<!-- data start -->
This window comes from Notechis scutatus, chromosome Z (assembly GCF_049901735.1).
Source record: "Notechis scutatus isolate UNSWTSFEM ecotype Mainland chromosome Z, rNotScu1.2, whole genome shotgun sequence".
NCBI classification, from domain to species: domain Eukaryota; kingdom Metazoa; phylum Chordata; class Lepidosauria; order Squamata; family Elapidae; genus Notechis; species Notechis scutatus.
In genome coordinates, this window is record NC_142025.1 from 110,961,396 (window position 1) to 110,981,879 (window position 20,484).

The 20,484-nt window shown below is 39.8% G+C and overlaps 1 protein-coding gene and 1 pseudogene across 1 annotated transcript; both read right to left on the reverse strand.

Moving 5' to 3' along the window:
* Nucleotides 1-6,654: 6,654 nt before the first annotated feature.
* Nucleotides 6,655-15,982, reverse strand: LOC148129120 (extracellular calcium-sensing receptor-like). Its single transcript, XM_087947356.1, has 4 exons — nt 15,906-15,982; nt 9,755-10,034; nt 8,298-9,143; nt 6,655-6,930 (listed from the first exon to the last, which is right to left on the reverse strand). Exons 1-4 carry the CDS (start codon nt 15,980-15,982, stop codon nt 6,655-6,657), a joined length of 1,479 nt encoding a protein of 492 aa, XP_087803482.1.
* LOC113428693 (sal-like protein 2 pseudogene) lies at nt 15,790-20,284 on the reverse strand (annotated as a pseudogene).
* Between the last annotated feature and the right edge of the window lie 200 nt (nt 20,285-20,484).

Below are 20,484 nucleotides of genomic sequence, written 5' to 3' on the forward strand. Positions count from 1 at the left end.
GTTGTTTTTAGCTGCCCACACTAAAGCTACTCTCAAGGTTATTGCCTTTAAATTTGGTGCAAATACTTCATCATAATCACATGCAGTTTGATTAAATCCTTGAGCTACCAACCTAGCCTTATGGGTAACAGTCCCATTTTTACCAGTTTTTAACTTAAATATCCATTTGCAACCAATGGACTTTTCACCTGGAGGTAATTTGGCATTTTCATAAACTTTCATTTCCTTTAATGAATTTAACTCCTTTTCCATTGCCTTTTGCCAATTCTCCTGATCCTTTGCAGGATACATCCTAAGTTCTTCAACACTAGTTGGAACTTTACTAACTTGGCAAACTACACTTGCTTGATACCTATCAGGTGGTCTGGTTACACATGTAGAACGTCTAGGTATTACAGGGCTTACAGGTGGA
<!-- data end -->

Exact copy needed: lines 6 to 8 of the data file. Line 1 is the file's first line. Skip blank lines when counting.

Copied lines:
Moving 5' to 3' along the window:
* Nucleotides 1-6,654: 6,654 nt before the first annotated feature.
* Nucleotides 6,655-15,982, reverse strand: LOC148129120 (extracellular calcium-sensing receptor-like). Its single transcript, XM_087947356.1, has 4 exons — nt 15,906-15,982; nt 9,755-10,034; nt 8,298-9,143; nt 6,655-6,930 (listed from the first exon to the last, which is right to left on the reverse strand). Exons 1-4 carry the CDS (start codon nt 15,980-15,982, stop codon nt 6,655-6,657), a joined length of 1,479 nt encoding a protein of 492 aa, XP_087803482.1.